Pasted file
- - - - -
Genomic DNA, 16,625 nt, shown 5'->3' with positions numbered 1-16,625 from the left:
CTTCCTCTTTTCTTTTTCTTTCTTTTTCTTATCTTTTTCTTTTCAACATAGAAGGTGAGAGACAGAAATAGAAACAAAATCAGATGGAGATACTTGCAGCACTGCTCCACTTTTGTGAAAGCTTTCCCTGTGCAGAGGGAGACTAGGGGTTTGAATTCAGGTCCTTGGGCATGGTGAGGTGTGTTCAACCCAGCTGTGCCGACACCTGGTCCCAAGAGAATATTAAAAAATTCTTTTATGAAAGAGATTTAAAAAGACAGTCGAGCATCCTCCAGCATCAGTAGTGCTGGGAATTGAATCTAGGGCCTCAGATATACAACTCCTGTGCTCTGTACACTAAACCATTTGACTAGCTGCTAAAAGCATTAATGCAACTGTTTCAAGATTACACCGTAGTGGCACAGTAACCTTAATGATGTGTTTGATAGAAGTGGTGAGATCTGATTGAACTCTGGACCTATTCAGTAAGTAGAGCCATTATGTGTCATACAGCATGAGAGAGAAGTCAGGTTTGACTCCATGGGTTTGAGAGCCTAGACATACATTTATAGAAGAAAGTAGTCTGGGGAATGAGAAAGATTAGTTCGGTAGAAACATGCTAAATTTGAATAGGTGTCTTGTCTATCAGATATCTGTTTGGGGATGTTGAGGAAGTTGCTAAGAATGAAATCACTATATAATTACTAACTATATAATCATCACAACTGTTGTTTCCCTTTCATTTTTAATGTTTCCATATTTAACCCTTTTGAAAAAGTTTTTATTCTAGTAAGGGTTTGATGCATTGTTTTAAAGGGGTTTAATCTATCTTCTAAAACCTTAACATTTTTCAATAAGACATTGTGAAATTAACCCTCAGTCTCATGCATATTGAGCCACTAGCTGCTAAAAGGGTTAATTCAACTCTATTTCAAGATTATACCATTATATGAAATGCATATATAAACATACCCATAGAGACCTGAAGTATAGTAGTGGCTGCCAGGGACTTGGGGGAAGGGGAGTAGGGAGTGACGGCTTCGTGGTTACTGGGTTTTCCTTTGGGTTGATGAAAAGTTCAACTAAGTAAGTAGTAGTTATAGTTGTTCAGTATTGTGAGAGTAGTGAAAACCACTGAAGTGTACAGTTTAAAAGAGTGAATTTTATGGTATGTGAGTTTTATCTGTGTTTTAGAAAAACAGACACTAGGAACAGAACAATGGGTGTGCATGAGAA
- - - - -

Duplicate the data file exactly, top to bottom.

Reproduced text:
Genomic DNA, 16,625 nt, shown 5'->3' with positions numbered 1-16,625 from the left:
CTTCCTCTTTTCTTTTTCTTTCTTTTTCTTATCTTTTTCTTTTCAACATAGAAGGTGAGAGACAGAAATAGAAACAAAATCAGATGGAGATACTTGCAGCACTGCTCCACTTTTGTGAAAGCTTTCCCTGTGCAGAGGGAGACTAGGGGTTTGAATTCAGGTCCTTGGGCATGGTGAGGTGTGTTCAACCCAGCTGTGCCGACACCTGGTCCCAAGAGAATATTAAAAAATTCTTTTATGAAAGAGATTTAAAAAGACAGTCGAGCATCCTCCAGCATCAGTAGTGCTGGGAATTGAATCTAGGGCCTCAGATATACAACTCCTGTGCTCTGTACACTAAACCATTTGACTAGCTGCTAAAAGCATTAATGCAACTGTTTCAAGATTACACCGTAGTGGCACAGTAACCTTAATGATGTGTTTGATAGAAGTGGTGAGATCTGATTGAACTCTGGACCTATTCAGTAAGTAGAGCCATTATGTGTCATACAGCATGAGAGAGAAGTCAGGTTTGACTCCATGGGTTTGAGAGCCTAGACATACATTTATAGAAGAAAGTAGTCTGGGGAATGAGAAAGATTAGTTCGGTAGAAACATGCTAAATTTGAATAGGTGTCTTGTCTATCAGATATCTGTTTGGGGATGTTGAGGAAGTTGCTAAGAATGAAATCACTATATAATTACTAACTATATAATCATCACAACTGTTGTTTCCCTTTCATTTTTAATGTTTCCATATTTAACCCTTTTGAAAAAGTTTTTATTCTAGTAAGGGTTTGATGCATTGTTTTAAAGGGGTTTAATCTATCTTCTAAAACCTTAACATTTTTCAATAAGACATTGTGAAATTAACCCTCAGTCTCATGCATATTGAGCCACTAGCTGCTAAAAGGGTTAATTCAACTCTATTTCAAGATTATACCATTATATGAAATGCATATATAAACATACCCATAGAGACCTGAAGTATAGTAGTGGCTGCCAGGGACTTGGGGGAAGGGGAGTAGGGAGTGACGGCTTCGTGGTTACTGGGTTTTCCTTTGGGTTGATGAAAAGTTCAACTAAGTAAGTAGTAGTTATAGTTGTTCAGTATTGTGAGAGTAGTGAAAACCACTGAAGTGTACAGTTTAAAAGAGTGAATTTTATGGTATGTGAGTTTTATCTGTGTTTTAGAAAAACAGACACTAGGAACAGAACAATGGGTGTGCATGAGAA